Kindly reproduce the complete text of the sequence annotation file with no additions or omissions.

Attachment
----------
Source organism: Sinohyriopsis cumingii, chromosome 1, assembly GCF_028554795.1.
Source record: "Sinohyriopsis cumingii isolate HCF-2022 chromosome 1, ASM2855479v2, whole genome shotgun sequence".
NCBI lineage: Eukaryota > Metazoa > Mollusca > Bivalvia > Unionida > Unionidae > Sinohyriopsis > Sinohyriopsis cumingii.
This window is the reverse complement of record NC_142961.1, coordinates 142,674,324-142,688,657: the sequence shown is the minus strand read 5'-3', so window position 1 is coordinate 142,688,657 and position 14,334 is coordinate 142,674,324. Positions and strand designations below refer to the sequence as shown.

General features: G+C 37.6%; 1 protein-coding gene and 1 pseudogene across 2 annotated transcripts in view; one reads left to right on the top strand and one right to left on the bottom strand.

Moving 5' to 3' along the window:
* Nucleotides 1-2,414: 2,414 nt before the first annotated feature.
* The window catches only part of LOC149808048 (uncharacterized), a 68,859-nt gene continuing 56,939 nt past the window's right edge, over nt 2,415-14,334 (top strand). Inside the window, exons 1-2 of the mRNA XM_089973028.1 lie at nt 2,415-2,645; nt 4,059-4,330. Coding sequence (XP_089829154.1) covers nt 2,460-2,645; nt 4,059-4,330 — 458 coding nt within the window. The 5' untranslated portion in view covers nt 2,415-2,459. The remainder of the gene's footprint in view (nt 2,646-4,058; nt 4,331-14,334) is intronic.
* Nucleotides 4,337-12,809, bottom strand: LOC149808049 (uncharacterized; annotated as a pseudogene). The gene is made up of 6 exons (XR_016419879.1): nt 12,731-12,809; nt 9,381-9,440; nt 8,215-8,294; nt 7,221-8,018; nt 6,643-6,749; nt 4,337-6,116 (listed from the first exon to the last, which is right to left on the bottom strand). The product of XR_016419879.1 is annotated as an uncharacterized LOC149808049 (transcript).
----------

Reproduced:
Source organism: Sinohyriopsis cumingii, chromosome 1, assembly GCF_028554795.1.
Source record: "Sinohyriopsis cumingii isolate HCF-2022 chromosome 1, ASM2855479v2, whole genome shotgun sequence".
NCBI lineage: Eukaryota > Metazoa > Mollusca > Bivalvia > Unionida > Unionidae > Sinohyriopsis > Sinohyriopsis cumingii.
This window is the reverse complement of record NC_142961.1, coordinates 142,674,324-142,688,657: the sequence shown is the minus strand read 5'-3', so window position 1 is coordinate 142,688,657 and position 14,334 is coordinate 142,674,324. Positions and strand designations below refer to the sequence as shown.

General features: G+C 37.6%; 1 protein-coding gene and 1 pseudogene across 2 annotated transcripts in view; one reads left to right on the top strand and one right to left on the bottom strand.

Moving 5' to 3' along the window:
* Nucleotides 1-2,414: 2,414 nt before the first annotated feature.
* The window catches only part of LOC149808048 (uncharacterized), a 68,859-nt gene continuing 56,939 nt past the window's right edge, over nt 2,415-14,334 (top strand). Inside the window, exons 1-2 of the mRNA XM_089973028.1 lie at nt 2,415-2,645; nt 4,059-4,330. Coding sequence (XP_089829154.1) covers nt 2,460-2,645; nt 4,059-4,330 — 458 coding nt within the window. The 5' untranslated portion in view covers nt 2,415-2,459. The remainder of the gene's footprint in view (nt 2,646-4,058; nt 4,331-14,334) is intronic.
* Nucleotides 4,337-12,809, bottom strand: LOC149808049 (uncharacterized; annotated as a pseudogene). The gene is made up of 6 exons (XR_016419879.1): nt 12,731-12,809; nt 9,381-9,440; nt 8,215-8,294; nt 7,221-8,018; nt 6,643-6,749; nt 4,337-6,116 (listed from the first exon to the last, which is right to left on the bottom strand). The product of XR_016419879.1 is annotated as an uncharacterized LOC149808049 (transcript).